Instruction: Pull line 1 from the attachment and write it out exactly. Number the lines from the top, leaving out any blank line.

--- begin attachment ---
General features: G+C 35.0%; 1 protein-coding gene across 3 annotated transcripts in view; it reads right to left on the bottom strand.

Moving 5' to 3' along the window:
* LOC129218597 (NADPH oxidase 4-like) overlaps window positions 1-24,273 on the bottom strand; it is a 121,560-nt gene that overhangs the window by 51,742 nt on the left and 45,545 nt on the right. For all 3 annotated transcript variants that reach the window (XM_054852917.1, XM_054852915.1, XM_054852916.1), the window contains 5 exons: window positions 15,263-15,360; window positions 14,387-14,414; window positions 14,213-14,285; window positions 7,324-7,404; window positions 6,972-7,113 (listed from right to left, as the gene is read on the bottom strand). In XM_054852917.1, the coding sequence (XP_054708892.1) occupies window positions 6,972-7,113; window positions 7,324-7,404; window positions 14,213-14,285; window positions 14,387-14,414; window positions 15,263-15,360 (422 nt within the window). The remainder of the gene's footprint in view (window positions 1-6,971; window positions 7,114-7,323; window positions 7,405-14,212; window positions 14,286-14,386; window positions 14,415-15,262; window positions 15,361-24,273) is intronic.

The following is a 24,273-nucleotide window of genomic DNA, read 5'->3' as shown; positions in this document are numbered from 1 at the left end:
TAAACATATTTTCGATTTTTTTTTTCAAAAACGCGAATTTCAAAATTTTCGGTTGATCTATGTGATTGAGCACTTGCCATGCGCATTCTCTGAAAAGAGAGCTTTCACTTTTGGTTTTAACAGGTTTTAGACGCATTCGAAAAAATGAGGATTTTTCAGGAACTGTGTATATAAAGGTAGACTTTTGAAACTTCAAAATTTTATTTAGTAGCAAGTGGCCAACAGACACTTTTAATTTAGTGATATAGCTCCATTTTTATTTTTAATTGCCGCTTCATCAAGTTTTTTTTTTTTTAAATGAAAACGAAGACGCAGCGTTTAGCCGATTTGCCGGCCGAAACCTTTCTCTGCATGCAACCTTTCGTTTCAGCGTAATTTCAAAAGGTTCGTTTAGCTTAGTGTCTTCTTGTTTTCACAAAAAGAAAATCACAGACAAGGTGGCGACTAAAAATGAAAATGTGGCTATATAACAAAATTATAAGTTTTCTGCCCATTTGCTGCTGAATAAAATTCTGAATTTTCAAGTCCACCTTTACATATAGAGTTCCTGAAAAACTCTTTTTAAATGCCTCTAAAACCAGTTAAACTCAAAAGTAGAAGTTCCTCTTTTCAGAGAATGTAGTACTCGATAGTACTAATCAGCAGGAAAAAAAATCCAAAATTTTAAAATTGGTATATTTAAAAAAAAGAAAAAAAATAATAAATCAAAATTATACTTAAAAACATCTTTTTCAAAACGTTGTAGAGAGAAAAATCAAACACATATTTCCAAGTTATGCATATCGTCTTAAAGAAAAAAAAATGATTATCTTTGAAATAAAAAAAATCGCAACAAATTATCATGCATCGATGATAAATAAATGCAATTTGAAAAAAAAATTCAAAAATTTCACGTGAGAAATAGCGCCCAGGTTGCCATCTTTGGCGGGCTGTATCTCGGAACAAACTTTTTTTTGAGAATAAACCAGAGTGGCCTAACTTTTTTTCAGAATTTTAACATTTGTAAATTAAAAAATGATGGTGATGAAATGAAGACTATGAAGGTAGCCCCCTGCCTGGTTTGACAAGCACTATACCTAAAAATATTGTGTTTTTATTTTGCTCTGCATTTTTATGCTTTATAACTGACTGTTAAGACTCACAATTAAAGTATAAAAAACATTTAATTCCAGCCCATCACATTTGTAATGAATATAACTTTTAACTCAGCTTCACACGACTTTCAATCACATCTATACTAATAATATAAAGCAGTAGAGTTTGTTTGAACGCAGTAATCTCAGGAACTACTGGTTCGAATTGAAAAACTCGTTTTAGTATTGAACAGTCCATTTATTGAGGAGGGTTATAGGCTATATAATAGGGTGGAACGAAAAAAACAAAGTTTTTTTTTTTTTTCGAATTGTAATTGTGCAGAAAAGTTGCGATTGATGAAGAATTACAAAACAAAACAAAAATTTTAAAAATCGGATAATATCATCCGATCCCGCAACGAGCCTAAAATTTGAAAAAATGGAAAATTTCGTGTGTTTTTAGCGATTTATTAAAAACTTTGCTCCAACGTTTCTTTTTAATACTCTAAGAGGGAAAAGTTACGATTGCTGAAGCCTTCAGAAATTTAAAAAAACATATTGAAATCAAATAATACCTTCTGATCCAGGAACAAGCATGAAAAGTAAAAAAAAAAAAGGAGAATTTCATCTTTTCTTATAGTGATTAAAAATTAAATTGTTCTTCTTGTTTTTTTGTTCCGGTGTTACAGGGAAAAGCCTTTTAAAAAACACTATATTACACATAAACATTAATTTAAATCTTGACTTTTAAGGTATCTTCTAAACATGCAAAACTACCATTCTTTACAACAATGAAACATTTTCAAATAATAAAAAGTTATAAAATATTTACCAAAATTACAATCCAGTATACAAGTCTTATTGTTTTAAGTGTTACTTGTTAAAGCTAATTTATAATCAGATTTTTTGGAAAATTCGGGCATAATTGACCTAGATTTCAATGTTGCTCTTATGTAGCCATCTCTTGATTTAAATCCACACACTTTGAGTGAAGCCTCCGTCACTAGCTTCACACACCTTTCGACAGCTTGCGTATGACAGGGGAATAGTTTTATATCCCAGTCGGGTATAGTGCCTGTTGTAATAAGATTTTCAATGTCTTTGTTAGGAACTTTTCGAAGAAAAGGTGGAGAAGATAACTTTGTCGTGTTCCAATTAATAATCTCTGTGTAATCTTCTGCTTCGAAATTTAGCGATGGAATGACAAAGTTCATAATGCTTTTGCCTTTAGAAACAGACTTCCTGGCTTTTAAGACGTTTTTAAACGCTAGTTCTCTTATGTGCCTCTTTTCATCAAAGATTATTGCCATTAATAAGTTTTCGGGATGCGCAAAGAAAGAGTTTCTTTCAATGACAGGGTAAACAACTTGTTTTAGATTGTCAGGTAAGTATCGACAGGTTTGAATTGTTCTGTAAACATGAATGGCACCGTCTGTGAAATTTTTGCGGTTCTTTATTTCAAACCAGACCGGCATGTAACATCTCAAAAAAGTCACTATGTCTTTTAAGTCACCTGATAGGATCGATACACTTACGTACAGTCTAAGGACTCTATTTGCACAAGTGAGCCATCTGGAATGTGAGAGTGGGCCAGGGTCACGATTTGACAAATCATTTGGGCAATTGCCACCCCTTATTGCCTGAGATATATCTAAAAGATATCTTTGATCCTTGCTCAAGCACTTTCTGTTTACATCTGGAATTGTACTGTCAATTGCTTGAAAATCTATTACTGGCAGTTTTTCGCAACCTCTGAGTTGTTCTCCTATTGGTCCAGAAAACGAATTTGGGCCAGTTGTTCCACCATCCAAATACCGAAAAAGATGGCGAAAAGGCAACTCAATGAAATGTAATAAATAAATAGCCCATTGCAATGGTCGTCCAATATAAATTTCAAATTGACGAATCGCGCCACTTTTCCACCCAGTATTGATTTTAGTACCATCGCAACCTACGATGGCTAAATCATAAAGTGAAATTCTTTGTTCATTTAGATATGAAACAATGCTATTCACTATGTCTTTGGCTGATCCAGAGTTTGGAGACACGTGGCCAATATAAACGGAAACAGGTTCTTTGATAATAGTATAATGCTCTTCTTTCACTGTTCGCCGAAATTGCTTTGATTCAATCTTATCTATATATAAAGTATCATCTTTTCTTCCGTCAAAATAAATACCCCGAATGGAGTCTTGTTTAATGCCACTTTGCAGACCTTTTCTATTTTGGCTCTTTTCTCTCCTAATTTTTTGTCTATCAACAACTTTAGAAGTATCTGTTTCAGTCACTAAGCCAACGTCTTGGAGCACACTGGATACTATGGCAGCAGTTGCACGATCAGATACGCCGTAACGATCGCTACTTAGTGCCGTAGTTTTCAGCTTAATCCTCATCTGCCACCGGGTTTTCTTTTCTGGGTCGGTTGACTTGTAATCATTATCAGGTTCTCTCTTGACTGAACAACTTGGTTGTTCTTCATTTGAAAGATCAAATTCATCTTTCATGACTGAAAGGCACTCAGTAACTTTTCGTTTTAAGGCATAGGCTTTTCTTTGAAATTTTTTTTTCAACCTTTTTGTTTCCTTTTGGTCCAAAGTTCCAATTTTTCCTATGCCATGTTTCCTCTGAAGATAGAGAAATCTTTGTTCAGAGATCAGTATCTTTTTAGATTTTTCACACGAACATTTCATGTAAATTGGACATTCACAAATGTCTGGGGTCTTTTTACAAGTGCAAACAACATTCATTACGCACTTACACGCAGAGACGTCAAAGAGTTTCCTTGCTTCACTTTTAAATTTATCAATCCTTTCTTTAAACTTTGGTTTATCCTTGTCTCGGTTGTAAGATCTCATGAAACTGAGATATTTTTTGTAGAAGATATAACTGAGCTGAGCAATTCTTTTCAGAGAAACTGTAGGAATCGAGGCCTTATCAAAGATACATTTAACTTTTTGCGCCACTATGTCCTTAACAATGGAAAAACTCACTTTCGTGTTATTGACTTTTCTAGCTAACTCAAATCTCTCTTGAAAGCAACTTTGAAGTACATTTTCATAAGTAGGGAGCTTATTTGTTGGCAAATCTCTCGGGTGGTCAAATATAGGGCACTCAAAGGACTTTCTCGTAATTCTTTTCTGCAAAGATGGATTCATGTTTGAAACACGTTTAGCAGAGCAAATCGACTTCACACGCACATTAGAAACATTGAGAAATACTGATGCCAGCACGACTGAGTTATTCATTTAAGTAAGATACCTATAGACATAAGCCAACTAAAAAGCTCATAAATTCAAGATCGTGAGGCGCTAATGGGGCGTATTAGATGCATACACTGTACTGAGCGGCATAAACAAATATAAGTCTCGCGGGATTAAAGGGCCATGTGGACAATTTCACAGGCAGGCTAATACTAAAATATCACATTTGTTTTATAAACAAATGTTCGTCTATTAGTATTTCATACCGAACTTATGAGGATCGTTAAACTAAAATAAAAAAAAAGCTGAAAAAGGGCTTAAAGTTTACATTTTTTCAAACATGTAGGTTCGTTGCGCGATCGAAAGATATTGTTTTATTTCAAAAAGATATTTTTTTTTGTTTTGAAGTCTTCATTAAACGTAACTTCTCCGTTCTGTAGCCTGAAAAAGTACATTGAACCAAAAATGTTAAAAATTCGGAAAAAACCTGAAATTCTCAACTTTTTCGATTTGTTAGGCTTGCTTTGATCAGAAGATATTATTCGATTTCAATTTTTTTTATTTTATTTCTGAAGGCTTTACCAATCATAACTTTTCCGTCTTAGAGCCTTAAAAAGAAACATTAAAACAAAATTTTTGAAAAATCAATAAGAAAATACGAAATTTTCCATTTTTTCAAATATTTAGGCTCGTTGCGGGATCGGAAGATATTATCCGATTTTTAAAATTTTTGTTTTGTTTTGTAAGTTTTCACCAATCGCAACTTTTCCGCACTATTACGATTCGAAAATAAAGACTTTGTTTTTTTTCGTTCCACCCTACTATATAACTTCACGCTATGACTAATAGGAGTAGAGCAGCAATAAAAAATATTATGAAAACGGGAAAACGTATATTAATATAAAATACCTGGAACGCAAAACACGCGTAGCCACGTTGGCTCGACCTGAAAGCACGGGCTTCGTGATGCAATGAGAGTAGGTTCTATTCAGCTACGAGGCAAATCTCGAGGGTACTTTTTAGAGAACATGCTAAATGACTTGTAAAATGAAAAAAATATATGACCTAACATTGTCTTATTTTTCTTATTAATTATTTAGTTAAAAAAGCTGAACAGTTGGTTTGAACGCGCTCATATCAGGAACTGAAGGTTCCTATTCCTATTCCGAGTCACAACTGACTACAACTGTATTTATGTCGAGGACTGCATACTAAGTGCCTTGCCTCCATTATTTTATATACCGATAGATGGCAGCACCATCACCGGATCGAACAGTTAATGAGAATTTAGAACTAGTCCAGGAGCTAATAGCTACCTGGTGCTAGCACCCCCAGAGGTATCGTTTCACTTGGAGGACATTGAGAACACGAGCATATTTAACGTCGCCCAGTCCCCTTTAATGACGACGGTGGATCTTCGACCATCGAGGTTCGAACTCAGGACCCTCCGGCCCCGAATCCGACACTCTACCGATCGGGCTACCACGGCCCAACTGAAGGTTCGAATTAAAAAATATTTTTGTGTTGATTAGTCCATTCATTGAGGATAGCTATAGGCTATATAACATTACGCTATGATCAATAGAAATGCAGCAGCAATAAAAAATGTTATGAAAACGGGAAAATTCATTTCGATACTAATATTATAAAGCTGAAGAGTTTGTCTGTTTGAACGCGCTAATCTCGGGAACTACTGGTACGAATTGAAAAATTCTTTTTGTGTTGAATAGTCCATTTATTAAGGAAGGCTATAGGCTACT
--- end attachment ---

General features: G+C 35.0%; 1 protein-coding gene across 3 annotated transcripts in view; it reads right to left on the bottom strand.